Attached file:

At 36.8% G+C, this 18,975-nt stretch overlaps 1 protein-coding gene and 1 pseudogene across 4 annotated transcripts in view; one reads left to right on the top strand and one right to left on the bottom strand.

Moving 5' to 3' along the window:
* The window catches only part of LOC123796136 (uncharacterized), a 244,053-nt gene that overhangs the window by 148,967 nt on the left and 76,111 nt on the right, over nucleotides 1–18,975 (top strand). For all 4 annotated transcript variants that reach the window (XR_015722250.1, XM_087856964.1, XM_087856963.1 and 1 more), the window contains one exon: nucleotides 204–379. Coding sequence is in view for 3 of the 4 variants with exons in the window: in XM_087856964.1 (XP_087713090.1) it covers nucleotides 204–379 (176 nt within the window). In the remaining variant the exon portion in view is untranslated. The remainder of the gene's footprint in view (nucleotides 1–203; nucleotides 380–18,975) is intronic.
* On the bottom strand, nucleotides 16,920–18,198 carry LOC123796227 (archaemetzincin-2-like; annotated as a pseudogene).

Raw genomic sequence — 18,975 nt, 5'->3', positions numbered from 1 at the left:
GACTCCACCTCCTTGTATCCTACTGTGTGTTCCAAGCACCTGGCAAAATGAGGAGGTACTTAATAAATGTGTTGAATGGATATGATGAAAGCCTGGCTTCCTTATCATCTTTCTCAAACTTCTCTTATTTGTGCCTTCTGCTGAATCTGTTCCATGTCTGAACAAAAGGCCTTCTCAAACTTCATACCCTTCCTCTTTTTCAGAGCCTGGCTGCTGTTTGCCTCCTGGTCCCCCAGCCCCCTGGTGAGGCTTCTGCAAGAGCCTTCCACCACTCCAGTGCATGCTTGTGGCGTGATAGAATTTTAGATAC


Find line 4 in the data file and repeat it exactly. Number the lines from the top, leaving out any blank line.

* On the bottom strand, nucleotides 16,920–18,198 carry LOC123796227 (archaemetzincin-2-like; annotated as a pseudogene).